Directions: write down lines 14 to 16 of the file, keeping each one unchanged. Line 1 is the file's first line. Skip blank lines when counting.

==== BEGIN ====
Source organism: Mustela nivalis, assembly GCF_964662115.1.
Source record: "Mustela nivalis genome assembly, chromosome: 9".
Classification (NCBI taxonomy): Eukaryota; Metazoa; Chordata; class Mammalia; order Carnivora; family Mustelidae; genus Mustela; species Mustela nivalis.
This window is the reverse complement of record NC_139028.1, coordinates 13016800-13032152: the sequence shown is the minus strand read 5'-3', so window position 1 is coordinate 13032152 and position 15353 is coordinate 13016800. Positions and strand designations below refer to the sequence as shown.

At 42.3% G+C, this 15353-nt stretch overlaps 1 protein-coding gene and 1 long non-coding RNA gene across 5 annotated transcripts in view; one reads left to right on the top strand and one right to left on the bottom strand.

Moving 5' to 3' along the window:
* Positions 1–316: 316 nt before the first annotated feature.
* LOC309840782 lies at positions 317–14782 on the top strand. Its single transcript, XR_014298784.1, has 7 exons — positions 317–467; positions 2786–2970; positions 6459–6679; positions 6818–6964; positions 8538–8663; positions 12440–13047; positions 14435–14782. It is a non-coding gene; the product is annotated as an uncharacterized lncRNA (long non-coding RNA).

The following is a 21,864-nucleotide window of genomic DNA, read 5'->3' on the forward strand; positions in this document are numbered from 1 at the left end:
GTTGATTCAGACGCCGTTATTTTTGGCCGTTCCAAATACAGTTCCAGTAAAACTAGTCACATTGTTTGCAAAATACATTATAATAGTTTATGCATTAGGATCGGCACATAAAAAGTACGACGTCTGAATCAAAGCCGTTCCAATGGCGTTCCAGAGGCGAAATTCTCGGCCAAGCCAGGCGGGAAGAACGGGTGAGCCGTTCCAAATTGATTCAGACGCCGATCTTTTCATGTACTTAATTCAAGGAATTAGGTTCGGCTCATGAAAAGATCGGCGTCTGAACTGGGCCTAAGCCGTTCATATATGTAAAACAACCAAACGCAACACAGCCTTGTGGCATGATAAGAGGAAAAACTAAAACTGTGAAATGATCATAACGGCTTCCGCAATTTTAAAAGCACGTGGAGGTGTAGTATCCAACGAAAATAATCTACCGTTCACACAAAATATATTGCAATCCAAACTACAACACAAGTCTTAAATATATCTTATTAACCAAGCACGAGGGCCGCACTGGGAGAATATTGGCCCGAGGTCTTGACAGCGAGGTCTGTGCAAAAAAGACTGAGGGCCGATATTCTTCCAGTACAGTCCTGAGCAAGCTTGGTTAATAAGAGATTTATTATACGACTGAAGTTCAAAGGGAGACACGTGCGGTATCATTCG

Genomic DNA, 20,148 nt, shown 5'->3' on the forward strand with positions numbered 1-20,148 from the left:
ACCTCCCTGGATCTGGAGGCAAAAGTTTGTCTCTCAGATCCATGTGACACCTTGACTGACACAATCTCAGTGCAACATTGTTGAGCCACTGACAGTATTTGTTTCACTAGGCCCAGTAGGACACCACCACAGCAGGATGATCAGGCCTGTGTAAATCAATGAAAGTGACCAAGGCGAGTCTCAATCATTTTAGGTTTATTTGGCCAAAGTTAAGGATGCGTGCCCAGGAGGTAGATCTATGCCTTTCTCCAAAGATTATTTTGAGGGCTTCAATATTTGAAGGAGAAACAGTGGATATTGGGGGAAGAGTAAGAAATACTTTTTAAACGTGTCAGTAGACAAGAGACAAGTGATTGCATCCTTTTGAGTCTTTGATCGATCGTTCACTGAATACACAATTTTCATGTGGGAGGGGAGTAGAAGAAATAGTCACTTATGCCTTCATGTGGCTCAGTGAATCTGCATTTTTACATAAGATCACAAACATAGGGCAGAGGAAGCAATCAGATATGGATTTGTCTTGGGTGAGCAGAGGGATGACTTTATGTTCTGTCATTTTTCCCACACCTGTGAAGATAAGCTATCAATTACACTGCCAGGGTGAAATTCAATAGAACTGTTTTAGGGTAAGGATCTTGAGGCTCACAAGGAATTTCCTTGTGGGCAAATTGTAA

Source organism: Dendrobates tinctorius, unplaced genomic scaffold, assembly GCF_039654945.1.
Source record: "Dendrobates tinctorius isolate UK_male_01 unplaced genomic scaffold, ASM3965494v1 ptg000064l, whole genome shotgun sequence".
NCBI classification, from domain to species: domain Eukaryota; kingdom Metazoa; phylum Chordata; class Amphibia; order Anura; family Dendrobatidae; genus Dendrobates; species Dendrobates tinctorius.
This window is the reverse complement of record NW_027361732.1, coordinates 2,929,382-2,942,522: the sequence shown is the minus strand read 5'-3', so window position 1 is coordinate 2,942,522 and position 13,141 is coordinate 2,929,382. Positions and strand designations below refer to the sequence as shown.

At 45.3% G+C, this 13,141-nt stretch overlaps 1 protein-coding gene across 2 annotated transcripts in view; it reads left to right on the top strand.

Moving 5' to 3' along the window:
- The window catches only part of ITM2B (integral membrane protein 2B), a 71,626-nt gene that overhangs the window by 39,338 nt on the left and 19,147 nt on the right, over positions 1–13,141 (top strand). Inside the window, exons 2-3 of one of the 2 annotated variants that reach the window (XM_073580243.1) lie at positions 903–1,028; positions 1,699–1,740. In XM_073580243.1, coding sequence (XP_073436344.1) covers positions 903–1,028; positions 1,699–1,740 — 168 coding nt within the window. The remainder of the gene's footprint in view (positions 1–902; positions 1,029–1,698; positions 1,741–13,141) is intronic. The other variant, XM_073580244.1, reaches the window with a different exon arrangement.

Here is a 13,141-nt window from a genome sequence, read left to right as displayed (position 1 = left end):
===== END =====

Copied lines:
Source record: "Dendrobates tinctorius isolate UK_male_01 unplaced genomic scaffold, ASM3965494v1 ptg000064l, whole genome shotgun sequence".
NCBI classification, from domain to species: domain Eukaryota; kingdom Metazoa; phylum Chordata; class Amphibia; order Anura; family Dendrobatidae; genus Dendrobates; species Dendrobates tinctorius.
This window is the reverse complement of record NW_027361732.1, coordinates 2,929,382-2,942,522: the sequence shown is the minus strand read 5'-3', so window position 1 is coordinate 2,942,522 and position 13,141 is coordinate 2,929,382. Positions and strand designations below refer to the sequence as shown.